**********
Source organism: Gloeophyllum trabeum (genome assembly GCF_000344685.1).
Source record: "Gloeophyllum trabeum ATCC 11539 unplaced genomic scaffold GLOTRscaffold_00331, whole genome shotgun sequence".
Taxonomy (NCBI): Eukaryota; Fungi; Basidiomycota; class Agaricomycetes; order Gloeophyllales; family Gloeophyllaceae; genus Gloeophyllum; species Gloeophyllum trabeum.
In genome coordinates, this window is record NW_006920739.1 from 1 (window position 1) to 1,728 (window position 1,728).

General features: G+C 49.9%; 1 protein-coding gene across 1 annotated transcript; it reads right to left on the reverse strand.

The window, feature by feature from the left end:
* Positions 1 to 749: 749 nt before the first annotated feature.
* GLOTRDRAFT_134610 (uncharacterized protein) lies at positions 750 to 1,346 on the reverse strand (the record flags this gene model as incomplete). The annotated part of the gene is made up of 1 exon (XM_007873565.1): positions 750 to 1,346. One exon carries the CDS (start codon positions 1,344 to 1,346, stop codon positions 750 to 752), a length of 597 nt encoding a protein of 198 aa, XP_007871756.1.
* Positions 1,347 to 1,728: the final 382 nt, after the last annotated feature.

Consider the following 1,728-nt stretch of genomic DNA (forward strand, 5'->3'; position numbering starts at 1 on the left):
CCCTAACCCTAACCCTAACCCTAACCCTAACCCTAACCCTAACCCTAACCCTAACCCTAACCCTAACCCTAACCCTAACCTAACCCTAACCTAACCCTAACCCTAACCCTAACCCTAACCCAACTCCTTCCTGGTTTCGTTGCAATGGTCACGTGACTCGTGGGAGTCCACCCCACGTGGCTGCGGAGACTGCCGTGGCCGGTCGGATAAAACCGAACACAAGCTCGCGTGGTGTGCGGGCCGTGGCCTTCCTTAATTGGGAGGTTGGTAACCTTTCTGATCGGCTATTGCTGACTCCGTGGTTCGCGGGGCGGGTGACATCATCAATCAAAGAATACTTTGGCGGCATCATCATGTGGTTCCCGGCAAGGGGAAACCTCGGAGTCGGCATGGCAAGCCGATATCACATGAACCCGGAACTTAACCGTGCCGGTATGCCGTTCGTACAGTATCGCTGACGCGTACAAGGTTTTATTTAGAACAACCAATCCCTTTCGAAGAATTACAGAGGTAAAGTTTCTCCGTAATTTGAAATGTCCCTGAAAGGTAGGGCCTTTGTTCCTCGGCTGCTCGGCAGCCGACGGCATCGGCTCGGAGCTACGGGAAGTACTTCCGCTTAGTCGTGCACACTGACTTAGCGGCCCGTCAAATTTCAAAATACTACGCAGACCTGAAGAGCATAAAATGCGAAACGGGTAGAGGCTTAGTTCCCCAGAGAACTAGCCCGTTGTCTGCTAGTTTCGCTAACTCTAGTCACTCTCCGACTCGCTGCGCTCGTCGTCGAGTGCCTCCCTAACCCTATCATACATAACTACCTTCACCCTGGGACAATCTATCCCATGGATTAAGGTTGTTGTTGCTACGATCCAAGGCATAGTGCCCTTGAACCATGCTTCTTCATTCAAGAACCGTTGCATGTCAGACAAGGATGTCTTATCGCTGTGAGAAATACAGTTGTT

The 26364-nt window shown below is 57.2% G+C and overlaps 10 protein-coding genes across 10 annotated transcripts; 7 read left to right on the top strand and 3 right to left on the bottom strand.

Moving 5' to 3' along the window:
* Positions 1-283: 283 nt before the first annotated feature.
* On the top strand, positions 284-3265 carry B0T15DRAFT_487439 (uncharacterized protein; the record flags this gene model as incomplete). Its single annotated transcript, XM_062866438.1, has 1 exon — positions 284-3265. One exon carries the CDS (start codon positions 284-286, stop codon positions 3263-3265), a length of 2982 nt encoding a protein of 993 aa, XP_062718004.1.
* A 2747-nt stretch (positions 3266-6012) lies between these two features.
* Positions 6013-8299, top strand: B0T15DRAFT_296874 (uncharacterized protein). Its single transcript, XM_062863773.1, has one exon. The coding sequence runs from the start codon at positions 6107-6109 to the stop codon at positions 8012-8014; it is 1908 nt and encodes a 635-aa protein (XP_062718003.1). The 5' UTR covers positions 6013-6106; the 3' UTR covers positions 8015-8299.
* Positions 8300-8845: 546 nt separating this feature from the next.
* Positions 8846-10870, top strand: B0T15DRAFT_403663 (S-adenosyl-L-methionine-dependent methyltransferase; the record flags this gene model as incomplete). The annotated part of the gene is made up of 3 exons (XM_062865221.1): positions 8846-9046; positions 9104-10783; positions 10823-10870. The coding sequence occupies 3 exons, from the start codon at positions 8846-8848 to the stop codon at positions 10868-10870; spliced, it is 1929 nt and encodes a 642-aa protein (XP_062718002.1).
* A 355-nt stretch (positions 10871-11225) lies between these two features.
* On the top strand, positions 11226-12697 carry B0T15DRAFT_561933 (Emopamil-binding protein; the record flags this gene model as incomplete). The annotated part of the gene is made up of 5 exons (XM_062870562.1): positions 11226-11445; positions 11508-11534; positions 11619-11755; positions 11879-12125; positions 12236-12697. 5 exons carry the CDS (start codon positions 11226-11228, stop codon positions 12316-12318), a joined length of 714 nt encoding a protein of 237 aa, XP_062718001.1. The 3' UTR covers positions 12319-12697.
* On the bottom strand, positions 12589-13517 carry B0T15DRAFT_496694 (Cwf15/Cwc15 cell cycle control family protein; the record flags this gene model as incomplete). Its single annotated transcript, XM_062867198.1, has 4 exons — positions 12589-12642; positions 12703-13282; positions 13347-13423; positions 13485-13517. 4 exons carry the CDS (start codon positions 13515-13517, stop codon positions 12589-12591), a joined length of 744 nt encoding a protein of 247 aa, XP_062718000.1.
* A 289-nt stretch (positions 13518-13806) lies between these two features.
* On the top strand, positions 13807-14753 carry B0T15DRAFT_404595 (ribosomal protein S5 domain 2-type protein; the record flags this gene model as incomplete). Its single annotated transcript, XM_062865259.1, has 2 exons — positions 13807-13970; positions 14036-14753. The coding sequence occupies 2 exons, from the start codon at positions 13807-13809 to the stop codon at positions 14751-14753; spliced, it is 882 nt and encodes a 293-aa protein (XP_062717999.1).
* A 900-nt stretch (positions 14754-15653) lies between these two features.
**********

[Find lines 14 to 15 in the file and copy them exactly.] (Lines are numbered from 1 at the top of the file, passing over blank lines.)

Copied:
* Positions 1-283: 283 nt before the first annotated feature.
* On the top strand, positions 284-3265 carry B0T15DRAFT_487439 (uncharacterized protein; the record flags this gene model as incomplete). Its single annotated transcript, XM_062866438.1, has 1 exon — positions 284-3265. One exon carries the CDS (start codon positions 284-286, stop codon positions 3263-3265), a length of 2982 nt encoding a protein of 993 aa, XP_062718004.1.